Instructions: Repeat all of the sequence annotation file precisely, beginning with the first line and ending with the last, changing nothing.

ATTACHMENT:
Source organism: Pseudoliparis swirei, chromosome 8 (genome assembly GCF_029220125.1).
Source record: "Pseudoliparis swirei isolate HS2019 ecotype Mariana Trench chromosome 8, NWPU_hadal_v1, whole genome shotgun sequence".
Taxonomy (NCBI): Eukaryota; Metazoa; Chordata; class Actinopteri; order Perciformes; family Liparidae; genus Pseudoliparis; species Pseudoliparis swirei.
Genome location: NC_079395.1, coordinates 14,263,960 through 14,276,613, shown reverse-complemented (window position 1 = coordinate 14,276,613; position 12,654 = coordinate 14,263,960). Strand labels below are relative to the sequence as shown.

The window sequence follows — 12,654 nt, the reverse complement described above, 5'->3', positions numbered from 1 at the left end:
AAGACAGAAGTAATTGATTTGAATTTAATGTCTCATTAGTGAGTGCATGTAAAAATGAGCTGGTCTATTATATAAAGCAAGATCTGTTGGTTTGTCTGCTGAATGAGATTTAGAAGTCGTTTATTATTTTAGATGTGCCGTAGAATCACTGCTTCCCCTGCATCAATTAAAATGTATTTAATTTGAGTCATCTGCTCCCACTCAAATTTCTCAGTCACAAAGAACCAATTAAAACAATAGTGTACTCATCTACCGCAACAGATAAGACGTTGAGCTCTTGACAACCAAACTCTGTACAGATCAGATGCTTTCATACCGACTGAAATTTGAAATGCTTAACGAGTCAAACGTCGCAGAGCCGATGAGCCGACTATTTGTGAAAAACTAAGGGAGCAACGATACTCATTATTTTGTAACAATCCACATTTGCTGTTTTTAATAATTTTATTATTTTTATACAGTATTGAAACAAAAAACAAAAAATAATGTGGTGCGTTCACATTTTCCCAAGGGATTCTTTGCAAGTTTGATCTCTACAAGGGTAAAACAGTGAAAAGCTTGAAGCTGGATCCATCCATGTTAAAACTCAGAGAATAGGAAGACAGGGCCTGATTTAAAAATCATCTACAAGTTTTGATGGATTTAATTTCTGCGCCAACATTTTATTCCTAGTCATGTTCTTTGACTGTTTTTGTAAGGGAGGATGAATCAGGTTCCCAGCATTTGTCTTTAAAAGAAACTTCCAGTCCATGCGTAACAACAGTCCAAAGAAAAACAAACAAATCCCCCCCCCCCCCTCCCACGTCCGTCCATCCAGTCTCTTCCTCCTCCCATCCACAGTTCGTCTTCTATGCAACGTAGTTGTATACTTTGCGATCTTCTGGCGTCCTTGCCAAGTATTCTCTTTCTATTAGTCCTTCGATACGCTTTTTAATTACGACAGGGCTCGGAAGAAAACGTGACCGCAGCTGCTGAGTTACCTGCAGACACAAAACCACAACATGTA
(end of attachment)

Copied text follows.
Source organism: Pseudoliparis swirei, chromosome 8 (genome assembly GCF_029220125.1).
Source record: "Pseudoliparis swirei isolate HS2019 ecotype Mariana Trench chromosome 8, NWPU_hadal_v1, whole genome shotgun sequence".
Taxonomy (NCBI): Eukaryota; Metazoa; Chordata; class Actinopteri; order Perciformes; family Liparidae; genus Pseudoliparis; species Pseudoliparis swirei.
Genome location: NC_079395.1, coordinates 14,263,960 through 14,276,613, shown reverse-complemented (window position 1 = coordinate 14,276,613; position 12,654 = coordinate 14,263,960). Strand labels below are relative to the sequence as shown.

The window sequence follows — 12,654 nt, the reverse complement described above, 5'->3', positions numbered from 1 at the left end:
AAGACAGAAGTAATTGATTTGAATTTAATGTCTCATTAGTGAGTGCATGTAAAAATGAGCTGGTCTATTATATAAAGCAAGATCTGTTGGTTTGTCTGCTGAATGAGATTTAGAAGTCGTTTATTATTTTAGATGTGCCGTAGAATCACTGCTTCCCCTGCATCAATTAAAATGTATTTAATTTGAGTCATCTGCTCCCACTCAAATTTCTCAGTCACAAAGAACCAATTAAAACAATAGTGTACTCATCTACCGCAACAGATAAGACGTTGAGCTCTTGACAACCAAACTCTGTACAGATCAGATGCTTTCATACCGACTGAAATTTGAAATGCTTAACGAGTCAAACGTCGCAGAGCCGATGAGCCGACTATTTGTGAAAAACTAAGGGAGCAACGATACTCATTATTTTGTAACAATCCACATTTGCTGTTTTTAATAATTTTATTATTTTTATACAGTATTGAAACAAAAAACAAAAAATAATGTGGTGCGTTCACATTTTCCCAAGGGATTCTTTGCAAGTTTGATCTCTACAAGGGTAAAACAGTGAAAAGCTTGAAGCTGGATCCATCCATGTTAAAACTCAGAGAATAGGAAGACAGGGCCTGATTTAAAAATCATCTACAAGTTTTGATGGATTTAATTTCTGCGCCAACATTTTATTCCTAGTCATGTTCTTTGACTGTTTTTGTAAGGGAGGATGAATCAGGTTCCCAGCATTTGTCTTTAAAAGAAACTTCCAGTCCATGCGTAACAACAGTCCAAAGAAAAACAAACAAATCCCCCCCCCCCCCTCCCACGTCCGTCCATCCAGTCTCTTCCTCCTCCCATCCACAGTTCGTCTTCTATGCAACGTAGTTGTATACTTTGCGATCTTCTGGCGTCCTTGCCAAGTATTCTCTTTCTATTAGTCCTTCGATACGCTTTTTAATTACGACAGGGCTCGGAAGAAAACGTGACCGCAGCTGCTGAGTTACCTGCAGACACAAAACCACAACATGTA